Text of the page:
There is a high risk of malaria in the Victoria Falls region. Therefore, it is recommended that you consult your GP to make a decision about anti-malarial tablets and other preventative methods prior to departure.
Upon arrival at Victoria Falls International Airport (VFA) you will be met by a volunteer coordinator and transferred to the project. This transfer is only around ten minutes. The airport is serviced by flights from Johannesburg, Bulawayo, Windhoek and Harare.
ALL volunteers are required to get a "Business visa" in order to join this project. These visas are obtainable from the embassy before travel or upon arrival from the immigration officers at the airport, and you will need to pay cash for the visa in USD – currently $55.00 for most European and US citizens, $70 for Canadian citizens and $70 for UK and Irish citizens. It is the responsibility of the traveller to ensure that you obtain the right visa.
Volunteers are accommodated in a purpose-built volunteer facility at the Stanley & Livingstone Private Game Reserve. Each participant is allocated their own room with bathrooms shared between two to three volunteers. All rooms have both South African and UK style plugs where you will be able to charge all of your equipment.
The facility also boasts a spacious, fully-equipped kitchen and canteen area where all meals are prepared and served. There is a safe on the premises for cash and small valuables. The lecture room at the conservation centre is well equipped with presentation equipment and a comprehensive book library. One of the highlight features of the conservation centre is the open-air entertainment area, which includes a deck, bar facility and small swimming pool. All overlook the game reserve with waterholes along the Masuwe River's ancient “oxbow”.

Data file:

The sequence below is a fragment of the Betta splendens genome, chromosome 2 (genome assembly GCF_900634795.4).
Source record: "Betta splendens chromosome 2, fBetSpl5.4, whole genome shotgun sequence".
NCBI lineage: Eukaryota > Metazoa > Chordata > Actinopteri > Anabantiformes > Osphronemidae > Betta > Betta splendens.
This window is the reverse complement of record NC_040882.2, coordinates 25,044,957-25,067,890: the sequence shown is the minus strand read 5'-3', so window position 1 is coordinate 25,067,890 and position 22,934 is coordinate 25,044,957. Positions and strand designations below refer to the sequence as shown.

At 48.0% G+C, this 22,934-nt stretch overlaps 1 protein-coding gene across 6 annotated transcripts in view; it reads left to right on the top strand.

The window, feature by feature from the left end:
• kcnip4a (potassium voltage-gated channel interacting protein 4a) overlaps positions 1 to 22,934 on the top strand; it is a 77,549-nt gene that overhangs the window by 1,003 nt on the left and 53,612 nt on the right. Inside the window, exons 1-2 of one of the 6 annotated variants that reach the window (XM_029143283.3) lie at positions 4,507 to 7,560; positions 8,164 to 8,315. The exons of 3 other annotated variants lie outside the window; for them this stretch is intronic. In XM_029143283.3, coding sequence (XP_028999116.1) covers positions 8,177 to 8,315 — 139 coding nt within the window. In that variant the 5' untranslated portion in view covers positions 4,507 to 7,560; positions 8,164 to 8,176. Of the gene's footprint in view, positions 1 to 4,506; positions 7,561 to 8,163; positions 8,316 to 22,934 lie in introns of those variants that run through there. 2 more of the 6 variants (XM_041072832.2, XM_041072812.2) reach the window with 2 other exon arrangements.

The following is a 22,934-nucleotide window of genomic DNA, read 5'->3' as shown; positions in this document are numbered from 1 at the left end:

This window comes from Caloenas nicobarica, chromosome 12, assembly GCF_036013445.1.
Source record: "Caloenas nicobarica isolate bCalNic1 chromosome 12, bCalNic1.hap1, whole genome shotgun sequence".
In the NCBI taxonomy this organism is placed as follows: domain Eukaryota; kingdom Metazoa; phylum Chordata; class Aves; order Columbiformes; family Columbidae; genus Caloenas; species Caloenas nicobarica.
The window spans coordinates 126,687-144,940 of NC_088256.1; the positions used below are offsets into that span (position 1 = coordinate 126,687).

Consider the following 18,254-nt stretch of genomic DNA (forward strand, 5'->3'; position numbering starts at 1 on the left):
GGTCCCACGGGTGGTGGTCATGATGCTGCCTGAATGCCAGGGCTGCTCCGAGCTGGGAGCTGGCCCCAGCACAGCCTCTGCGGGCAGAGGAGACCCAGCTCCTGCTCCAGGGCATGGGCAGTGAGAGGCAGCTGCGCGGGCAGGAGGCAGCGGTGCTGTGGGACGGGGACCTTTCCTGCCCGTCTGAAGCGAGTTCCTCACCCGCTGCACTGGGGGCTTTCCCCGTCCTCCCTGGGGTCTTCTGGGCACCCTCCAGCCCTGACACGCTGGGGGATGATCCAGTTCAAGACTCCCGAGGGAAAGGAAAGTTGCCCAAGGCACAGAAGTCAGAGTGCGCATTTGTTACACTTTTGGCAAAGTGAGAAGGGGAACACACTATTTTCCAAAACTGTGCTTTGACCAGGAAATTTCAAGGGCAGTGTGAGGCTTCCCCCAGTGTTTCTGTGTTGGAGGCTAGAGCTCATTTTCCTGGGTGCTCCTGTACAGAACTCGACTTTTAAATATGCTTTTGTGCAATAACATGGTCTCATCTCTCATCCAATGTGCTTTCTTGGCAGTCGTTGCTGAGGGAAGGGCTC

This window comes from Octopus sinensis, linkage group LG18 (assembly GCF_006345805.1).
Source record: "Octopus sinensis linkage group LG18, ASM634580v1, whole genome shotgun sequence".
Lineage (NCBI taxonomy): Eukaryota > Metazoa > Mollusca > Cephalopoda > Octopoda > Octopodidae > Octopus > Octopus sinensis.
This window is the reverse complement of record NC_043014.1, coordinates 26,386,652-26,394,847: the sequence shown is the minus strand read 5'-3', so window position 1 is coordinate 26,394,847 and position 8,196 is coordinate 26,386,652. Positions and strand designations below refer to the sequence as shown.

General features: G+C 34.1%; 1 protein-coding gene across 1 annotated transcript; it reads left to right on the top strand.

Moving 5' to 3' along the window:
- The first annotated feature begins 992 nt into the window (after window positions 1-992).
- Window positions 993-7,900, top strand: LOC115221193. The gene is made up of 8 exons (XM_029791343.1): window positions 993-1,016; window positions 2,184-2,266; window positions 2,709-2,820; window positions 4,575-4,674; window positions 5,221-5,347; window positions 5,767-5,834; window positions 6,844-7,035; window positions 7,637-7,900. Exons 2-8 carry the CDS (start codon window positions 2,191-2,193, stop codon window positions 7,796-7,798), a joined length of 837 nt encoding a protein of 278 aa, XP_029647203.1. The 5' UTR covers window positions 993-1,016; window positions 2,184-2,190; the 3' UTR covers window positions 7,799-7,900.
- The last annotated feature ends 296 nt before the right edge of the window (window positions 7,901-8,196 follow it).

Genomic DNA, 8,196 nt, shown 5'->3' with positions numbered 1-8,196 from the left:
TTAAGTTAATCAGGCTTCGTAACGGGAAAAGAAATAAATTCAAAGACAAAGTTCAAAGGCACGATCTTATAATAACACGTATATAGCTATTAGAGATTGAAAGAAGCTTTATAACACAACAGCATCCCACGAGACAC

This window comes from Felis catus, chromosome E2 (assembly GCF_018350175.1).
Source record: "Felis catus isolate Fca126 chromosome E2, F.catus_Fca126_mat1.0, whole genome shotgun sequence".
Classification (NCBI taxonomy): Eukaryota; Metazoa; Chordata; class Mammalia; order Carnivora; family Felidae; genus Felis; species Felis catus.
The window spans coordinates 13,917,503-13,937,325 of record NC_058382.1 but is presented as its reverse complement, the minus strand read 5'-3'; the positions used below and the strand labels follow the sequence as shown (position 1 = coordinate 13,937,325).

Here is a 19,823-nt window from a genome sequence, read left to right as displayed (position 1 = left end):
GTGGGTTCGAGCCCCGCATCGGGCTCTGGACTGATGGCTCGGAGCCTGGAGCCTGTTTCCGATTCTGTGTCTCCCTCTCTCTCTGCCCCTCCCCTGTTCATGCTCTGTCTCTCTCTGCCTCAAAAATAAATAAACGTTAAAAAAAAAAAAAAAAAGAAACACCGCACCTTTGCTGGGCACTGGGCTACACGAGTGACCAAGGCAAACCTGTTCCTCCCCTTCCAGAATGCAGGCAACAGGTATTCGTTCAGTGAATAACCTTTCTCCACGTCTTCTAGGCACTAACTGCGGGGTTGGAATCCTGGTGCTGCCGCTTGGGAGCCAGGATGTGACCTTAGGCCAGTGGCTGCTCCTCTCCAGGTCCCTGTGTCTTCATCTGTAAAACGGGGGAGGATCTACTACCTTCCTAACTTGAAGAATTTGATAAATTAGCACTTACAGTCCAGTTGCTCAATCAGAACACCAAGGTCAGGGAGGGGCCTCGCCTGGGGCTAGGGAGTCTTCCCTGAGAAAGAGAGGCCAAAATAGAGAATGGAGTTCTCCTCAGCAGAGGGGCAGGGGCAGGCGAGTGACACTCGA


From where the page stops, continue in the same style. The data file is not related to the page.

Meals and drinks
Volunteers enjoy three meals a day, prepared for by the camp cook. Meals are simple, yet tasty and nutritious. Please note that on some days, meals (especially lunches) will be pre-made and packed, and taken out into the field, giving volunteers the opportunity to make the most of your time in African bush while applying yourselves to conservation and community activities.
There is also an honesty bar present in the accommodation where you check off what drink you have had and then you will be billed on leaving.
The most used currency in Zimbabwe is usually the South African Rand. The exchange rate is around 1 ZAR = 0.06 GBP, 0.1 USD, 0.07 EUR. Please note exchange rates are subject to change. For up-to-date rates, click here.
What essentials should I take with me?
• Passport, travel insurance and travel documents.
• Cash and a credit/debit card.
• Camera, charger and adapter.
• Small backpack for daily use.
• Shorts, t-shirts, flip-flops and trousers.
• At least one pair of sturdy closed shoes.
• Raincoat if travelling during the rainy season.
• Warm clothes and a sleeping bag if travelling during the winter, where temperatures drop at night.
• Suncream and aftersun.
• Insect repellent.
• Toiletries and a towel.
What's included in the price of the project?
• Three meals per day (including weekends)
• A trip to Victoria Falls
• Airport transfers on arrival and departure
• All lectures, all listed activities and community visits
What's not included?
• Travel and health insurance (please check you have one covering all aspects of the trip)
Population: 13.72 million
Capital City: Harare
Language: Zimbabwe has 16 official languages. English, Shona and Ndebele are the most widely spoken.